OSO — Driving through this small town, Pamela Almli’s brother still believes he sees her driving past.
Her sister still picks up the phone to call her.
Gail Blacker and Jeff Smith still struggle to understand that Almli isn’t going to come by and invite them on one more walk in the woods.
“I can’t believe she’s gone. I can’t believe she’s dead,” Blacker, 57, said.
Almli, 54, was fatally shot Aug. 2 while hiking with a friend on Sauk Mountain in Skagit County. A 14-year-old hunter apparently mistook Almli for a bear. Prosecutors say he ended the Oso woman’s life with a single shot.
Almli loved being in the outdoors, her sister said.
When she met people, she’d invite them to go on a hike.
“She just liked sharing it with people,” Blacker said.
If the giant outdoor recreation retailer REI sold it, Almli owned it.
The grandmother biked, hiked, camped, kayaked and in the winter went snowshoeing and skiing.
She enjoyed camping so much, she often would spend the night in a sleeping bag on her living room floor. Sometimes, Almli would make a campfire in her back yard.
After a car accident a couple of years ago, Almli renewed her excitement about being with the people she loved and taking in the outdoors, her sister said.
“She had this sense of urgency of enjoying life the most she could,” Blacker said.
Almli carefully prepared before setting out on any adventure. She started with the 10 essentials and added extra gear to be ready for whatever she encountered. She carried a whistle and bear spray. She logged the license plate numbers of other cars at the trail head, something she did because she worried about theft.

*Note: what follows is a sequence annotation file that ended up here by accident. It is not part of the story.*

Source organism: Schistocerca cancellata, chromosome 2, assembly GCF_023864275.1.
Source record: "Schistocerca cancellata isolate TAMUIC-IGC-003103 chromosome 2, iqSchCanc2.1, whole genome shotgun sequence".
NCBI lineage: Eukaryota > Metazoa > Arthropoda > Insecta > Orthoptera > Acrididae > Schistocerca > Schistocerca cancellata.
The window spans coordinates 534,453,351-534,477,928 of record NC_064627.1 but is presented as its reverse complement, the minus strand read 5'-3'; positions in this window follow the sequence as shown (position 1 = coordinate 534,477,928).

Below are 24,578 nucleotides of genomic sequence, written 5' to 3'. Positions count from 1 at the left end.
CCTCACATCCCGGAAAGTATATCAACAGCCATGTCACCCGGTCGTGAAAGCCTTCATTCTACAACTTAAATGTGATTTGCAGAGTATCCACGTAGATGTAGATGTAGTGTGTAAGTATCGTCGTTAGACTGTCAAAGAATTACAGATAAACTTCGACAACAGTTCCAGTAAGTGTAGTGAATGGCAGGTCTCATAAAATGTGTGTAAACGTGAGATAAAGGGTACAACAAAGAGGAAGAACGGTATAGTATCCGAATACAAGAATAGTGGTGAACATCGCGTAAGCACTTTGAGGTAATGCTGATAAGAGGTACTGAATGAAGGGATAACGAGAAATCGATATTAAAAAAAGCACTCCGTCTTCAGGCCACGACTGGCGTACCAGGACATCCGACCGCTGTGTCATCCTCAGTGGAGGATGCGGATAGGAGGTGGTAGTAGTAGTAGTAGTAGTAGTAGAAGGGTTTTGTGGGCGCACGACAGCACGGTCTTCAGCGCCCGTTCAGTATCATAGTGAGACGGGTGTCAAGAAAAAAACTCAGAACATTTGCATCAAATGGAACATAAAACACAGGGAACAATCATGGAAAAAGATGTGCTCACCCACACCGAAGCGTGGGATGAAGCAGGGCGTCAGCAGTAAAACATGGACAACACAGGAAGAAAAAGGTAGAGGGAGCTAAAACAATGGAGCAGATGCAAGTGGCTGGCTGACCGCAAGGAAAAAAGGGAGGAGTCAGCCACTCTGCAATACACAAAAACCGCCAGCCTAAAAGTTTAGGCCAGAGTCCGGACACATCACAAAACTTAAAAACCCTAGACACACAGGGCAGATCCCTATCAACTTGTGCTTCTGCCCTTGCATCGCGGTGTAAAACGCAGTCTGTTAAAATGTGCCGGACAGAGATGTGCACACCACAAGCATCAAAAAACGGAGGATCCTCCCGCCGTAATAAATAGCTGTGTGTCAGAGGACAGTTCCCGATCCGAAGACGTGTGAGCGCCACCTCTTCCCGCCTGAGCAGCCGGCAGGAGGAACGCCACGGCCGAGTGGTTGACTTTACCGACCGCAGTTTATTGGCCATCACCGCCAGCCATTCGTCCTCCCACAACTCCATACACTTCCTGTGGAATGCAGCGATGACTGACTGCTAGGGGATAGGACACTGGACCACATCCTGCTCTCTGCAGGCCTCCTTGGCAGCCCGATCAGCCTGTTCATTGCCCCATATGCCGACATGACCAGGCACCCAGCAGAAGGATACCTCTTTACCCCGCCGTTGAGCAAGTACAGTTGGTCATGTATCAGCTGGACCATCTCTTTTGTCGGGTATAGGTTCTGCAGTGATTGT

Almli’s caution adds to the tragedy that she died doing what she loved, said her brother, Smith, 56.
According to court documents, Almli and her hiking partner were about a quarter mile from the trail head when Almli paused to take off a fleece jacket.
Her hiking partner, a longtime friend, heard a blast and saw her friend slump to the ground, Blacker said.
“She was gone just like that,” Almli’s sister said.
The Concrete boy accused in Almli’s death is charged in Skagit County Superior Court with first-degree manslaughter. On Sept. 3, the teenager pleaded not guilty.
Skagit County Prosecutor Rich Weyrich said the teen failed to follow guidelines in the state’s hunting safety manual, including being sure of a target and what lies beyond. Foggy weather conditions obscured the hunter’s view. Almli was dressed in a light-colored blue coat when she was shot, Weyrich said.
Hunting safety guidelines say a target should be identified with binoculars. Instead, the boy is accused of using his rifle scope to identify his target, according to court papers.
“It’s a bear, it’s a bear,” the boy told his older brother, 16, who was with him that morning, the court papers said. “I’ve got my cross hairs on it.”
Weyrich said it appears the killing wasn’t intentional, but shooting without being certain of the target was reckless, and legal grounds for manslaughter.
Almli’s brother is still struggling to grasp what happened.
“How it could be an accident, I don’t understand,” Smith said. “You don’t just hike up a hiking trail and sit at the top of it and wait for something to shoot.”
After arriving at Sauk Mountain and seeing bad weather, the teenage brothers decided to hike instead of hunt. They brought their weapons with them just in case they encountered an animal, the court documents said.
As they hiked back toward their grandfather, who was waiting in a truck at the trail head, the boys saw movement about 100 yards below. They both believed the movement was an animal. The younger boy fired, the documents said.
Almi’s siblings now hope Washington law is changed so juveniles are only allowed to hunt with adult supervision.
A fund has been established to raise money for an appropriate memorial marker for Almli at Sauk Mountain.
The slain woman’s family looks for her in the woods.
Blacker was hiking recently with her husband on Sourdough Mountain in Whatcom county.
As she rounded a corner, Blacker saw a bear’s muzzle and it’s big round head.
She wasn’t scared.
“I was more just in wonder,” she said.
Blacker said looked at the bear and wondered how somebody could have confused the wild animal with her sister.
Reporter Jackson Holtz: 425-339-3437 or firstname.lastname@example.org